The history of search engines

From a CERN list to Google and now Wolfram Alpha, the online search engine market has seen much innovation in its short history.

But Google's IPO in 2004 showed who was really in control of the market, putting the net worth of the company at about $23 billion. Now, it gains several hundred million queries a day. That said, Google has been hit by privacy and other controversies, and notably misses searching the "deep web" all the data that isn't linked the way Google likes it.

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Challenging Google's dominance

While Google has seen a few challenges to its market dominance, although none have yet to make much of a dent.

Last year, an engine named Cuil launched, to much media coverage. While the company itself didn't use the phrase "Google Killer," a lot of journalists and bloggers did. And it sure didn't look good for Cuil or any other Google challengers when the service was derided for poor results and performance.

Last year, Cuil co-founder Tom Costello told IT PRO: "Other people tend to want to actually make it a story about oh, here's David coming along against Goliath.' And again, I think that with the story of David and Goliath, David doesn't always win on the first shot. A lot of time, people want a very quick resolution to these things."

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Even though Cuil continued to struggle to gain market share in the following months, Costello thinks the service has a future. "Even when you see Google built to the kind of dominant position they have - it took them 10 years to build to that position. Search is not a business where you have overnight success. It's not a business where you change the behaviour of billions of people worldwide who use search overnight."

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Maybe the challenge won't come from a new service, but from established players instead. That's certainly the goal Microsoft had in mind when it made a massive bid for Yahoo last year. While the bid failed, Microsoft has continued to try to partner with Yahoo on search.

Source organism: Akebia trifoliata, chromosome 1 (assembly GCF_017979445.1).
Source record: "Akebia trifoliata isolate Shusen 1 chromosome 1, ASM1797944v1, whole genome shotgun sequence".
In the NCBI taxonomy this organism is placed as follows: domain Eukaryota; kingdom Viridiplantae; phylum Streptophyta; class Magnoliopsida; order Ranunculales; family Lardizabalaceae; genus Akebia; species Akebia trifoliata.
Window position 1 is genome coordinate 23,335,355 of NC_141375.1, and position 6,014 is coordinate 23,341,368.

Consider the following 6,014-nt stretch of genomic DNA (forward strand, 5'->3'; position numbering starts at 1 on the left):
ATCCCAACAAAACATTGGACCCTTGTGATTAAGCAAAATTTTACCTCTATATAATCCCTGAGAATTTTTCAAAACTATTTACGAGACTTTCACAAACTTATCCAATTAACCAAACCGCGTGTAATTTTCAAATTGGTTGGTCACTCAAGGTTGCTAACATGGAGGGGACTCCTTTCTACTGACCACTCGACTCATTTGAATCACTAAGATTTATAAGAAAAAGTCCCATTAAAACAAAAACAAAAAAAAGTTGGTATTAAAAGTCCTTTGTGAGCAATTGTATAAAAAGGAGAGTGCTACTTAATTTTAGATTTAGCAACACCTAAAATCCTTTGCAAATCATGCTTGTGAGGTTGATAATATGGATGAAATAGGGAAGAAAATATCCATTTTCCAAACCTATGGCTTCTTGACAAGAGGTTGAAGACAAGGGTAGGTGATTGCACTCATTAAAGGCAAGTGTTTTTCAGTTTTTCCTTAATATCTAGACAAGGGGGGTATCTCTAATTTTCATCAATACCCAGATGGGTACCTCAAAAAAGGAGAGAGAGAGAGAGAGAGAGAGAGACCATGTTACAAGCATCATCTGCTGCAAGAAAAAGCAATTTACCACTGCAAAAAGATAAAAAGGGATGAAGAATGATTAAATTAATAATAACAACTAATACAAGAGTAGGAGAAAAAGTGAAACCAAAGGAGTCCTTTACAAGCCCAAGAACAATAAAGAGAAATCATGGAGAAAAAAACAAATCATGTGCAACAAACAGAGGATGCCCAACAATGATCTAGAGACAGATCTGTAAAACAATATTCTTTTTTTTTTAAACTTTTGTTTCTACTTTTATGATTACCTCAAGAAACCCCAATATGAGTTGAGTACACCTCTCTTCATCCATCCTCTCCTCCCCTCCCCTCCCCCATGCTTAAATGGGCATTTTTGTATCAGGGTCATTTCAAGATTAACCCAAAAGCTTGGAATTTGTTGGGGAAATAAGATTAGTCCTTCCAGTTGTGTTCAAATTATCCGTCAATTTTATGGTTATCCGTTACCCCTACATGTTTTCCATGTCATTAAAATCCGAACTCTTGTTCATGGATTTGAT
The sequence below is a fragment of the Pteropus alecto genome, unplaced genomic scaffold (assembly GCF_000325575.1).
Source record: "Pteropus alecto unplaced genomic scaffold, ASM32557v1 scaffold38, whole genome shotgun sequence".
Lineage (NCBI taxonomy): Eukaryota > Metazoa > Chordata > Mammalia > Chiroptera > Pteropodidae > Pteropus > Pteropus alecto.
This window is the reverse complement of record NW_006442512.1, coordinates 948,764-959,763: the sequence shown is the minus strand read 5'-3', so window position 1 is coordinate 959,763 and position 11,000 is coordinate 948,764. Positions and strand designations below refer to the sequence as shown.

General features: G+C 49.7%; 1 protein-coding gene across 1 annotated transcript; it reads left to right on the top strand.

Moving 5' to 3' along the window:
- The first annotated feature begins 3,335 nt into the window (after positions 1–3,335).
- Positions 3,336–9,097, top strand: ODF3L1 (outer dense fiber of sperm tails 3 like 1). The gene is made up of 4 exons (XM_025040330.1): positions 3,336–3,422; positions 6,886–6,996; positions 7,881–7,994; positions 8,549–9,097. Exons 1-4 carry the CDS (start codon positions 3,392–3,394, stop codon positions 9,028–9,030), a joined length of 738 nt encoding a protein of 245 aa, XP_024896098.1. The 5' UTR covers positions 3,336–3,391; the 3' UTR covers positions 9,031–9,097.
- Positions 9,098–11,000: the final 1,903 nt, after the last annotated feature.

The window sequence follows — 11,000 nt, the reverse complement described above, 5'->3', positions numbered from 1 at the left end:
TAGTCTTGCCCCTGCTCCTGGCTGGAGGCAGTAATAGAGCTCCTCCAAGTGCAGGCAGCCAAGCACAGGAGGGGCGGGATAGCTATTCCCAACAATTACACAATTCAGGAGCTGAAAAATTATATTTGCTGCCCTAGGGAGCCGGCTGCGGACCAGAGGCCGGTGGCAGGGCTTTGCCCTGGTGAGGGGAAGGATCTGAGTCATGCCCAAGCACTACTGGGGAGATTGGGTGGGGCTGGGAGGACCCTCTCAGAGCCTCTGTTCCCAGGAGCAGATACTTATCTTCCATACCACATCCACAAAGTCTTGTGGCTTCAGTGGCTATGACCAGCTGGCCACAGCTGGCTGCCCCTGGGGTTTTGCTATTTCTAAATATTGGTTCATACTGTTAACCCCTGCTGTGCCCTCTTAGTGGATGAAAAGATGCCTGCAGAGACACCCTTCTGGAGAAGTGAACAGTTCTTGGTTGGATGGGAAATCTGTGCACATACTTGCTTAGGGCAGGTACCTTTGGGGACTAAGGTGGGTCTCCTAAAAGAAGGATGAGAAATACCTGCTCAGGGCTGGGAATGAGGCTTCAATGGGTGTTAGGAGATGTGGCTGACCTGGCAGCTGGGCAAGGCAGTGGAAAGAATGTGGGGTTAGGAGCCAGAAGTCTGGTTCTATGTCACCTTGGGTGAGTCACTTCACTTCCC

At the moment, Microsoft's third and fourth ranked Live and MSN searches pull in about five per cent of the market, with second-ranked Yahoo adding another 10 per cent, according to Net Applications. Google takes about 81 per cent, though, meaning it has a lot of room for error to stave off any challenges, even from big players.

While a straight-up deal between Yahoo and Microsoft could cause some disruption in the online ad market, it's going to take something new to topple Google from its throne. Could pairing a big name with a new idea be enough? If Wikia Search is anything to go by, then the answer is no.

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That project was backed by Wikipedia founder Jimmy Wales, so it had an attention-pulling big name from the start. It was never intended to overtake Google Wales said he hoped one day to get five per cent of the market but to offer an open, transparent search alternative. Wales said at the time: "The idea that Google has some edge because they've got super-duper rocket scientists may be a little antiquated now."

Instead, Wikia Search looked to crowdsource its relevancy, asking users to rank the results of a search, rather than rely on mysterious algorithms like Google. But the service never took off, and as the recession hit, Wales shut it down, noting it was pulling just 10,000 unique users a month.

What's next?

While Wales has promised to return to search as soon as finances allow, others are looking for new ways to find information on the web. Sir Tim Berners Lee is still at it, pointing to the semantic web and in turn search as the future. This looks to remove ambiguous words from the search process, making results more specific.

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Microsoft is also set to be launching its new search tool as early as June. Codenamed "Kumo" at the moment, it looks to be a rebrand of its current Live search, but includes a few changes such as using categories to separate out different types of results.

And then there's Wolfram Alpha, the engine that promises to return answers, not documents. While it certainly looks impressive, it's so unlike what people currently use search for that it's unlikely to be the force that topples Google.

But then, in such a fast moving area of the tech world, who knows when the next Google could be created in a university somewhere around the world

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